Remembering Achill Island

Bog Cotton on a June hillside


Two reminders of one of my favourite poets came to mind today as I heard a message from Achill Island, way over in the west of Ireland, the birthplace of John F. Deane, a wonderful Irish writer who has produced many fine books, including a number of poetry collections. The other reminder was a photograph of bog cotton that I took on while on holiday on the Isle of Man. A hillside there is covered with the white tufts of bog cotton at the moment, so much so, that from a distance it looks like snow which has fallen in the midst of the heat of summer. John F. Deane’s description of it as a vision of souls rising to paradise is one that I always think of in glimpsing this beautiful plant of the hills.

Mind you, he is good at such pictures. Here are some other words to sink into the consciousness of those who pursue an understanding of a God-centred world with human responsibility:

“….. remember how the world was whole and wholesome once as it slipped out of the fingers of its proud father down into your care.”

or, thinking of Jerusalem and the Western Wall: “Between the crevices of the Western Wall, paper slips hold prayers that make a mortar of human pleading.”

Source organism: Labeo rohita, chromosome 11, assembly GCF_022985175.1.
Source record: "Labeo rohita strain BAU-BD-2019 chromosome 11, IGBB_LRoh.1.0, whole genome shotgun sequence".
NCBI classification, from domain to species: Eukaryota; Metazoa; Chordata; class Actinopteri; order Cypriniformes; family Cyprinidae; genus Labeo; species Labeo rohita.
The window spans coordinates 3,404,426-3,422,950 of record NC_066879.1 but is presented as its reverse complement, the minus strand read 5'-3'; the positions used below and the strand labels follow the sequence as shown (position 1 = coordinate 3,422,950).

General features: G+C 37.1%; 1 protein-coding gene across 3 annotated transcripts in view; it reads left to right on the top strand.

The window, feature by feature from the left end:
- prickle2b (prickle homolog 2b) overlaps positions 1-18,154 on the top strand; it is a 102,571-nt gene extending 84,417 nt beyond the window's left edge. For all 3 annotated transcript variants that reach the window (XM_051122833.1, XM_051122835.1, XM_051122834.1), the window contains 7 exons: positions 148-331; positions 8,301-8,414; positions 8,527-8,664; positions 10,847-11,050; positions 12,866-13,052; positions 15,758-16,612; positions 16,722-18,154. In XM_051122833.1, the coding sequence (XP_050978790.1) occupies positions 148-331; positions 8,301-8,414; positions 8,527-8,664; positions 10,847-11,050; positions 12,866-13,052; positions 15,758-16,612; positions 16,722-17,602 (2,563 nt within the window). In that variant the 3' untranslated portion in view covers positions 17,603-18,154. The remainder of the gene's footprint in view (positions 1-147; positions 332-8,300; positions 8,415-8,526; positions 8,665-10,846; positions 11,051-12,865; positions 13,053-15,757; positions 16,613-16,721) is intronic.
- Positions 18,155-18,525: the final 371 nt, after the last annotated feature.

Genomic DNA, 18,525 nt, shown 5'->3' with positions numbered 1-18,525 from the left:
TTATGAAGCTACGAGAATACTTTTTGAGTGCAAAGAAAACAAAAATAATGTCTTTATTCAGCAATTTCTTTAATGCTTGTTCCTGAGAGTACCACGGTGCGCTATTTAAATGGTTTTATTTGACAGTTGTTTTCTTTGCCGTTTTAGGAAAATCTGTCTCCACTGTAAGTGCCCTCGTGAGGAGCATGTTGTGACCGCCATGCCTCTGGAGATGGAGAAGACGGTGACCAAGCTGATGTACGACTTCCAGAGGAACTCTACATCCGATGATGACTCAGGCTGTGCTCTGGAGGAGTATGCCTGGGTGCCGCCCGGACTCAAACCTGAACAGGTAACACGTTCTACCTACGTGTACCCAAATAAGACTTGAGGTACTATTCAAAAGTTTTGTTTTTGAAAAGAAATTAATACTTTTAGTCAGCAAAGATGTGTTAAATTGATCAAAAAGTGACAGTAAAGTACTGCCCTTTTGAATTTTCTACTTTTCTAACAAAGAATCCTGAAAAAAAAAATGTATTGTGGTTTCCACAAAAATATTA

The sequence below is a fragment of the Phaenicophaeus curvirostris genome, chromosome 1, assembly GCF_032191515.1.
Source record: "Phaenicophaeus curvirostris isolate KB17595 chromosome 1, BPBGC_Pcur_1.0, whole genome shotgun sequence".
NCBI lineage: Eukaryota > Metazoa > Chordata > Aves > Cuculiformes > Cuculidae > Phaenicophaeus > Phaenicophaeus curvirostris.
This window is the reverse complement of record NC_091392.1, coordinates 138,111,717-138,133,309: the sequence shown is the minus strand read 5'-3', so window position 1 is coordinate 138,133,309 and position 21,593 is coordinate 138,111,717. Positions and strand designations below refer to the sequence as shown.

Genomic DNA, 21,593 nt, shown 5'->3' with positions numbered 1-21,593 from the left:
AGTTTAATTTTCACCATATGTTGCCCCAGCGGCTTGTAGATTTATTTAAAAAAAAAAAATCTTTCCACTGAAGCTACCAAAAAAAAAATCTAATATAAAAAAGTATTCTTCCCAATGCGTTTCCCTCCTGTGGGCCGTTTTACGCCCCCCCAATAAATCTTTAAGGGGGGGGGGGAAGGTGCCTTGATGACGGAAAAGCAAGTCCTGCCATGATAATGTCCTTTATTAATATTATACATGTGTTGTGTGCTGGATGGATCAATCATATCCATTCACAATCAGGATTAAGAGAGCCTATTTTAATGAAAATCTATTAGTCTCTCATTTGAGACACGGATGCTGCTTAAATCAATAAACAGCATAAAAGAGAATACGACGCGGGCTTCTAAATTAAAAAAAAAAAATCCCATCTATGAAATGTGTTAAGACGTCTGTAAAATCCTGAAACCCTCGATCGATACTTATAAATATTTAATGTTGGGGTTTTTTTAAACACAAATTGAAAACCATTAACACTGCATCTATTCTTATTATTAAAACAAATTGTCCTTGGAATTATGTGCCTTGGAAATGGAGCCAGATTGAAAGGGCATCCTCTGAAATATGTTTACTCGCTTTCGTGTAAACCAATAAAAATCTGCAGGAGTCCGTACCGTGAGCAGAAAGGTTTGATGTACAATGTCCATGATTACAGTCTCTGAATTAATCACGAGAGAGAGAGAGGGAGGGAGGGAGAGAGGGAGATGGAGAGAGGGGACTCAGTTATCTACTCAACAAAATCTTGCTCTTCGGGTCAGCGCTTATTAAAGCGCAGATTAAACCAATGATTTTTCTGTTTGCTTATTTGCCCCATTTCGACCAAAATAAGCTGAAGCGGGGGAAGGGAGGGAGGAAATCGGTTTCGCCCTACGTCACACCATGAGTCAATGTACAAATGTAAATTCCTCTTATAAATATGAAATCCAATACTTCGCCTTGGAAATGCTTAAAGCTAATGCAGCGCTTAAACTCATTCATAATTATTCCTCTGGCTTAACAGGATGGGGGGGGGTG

But, I feel certain, it was standing looking at a hillside covered in summer flowers that he composed these words:

“I breathed out quietly into the world’s breathing, may the God of mountain pastures grant you peace.”

In the heat of this week the concern for the countryside is around avoiding fires, but high summer has a quality of peace when it is still and sunny and warm that is hard to exceed.

We are eating the first of our broad beans and peas, the runners are in flower and the tips curling beyond the canes; red currants are ripening to the scent of sweet peas, honeysuckle, roses and night-scented stock. Maybe we should dig some potatoes? Perhaps I’ll wait for some rain…..

John Mann

The quotations above are from John F. Deane’s 2003 collection Manhandling the Deity pages 71, 78 and 58 respectively.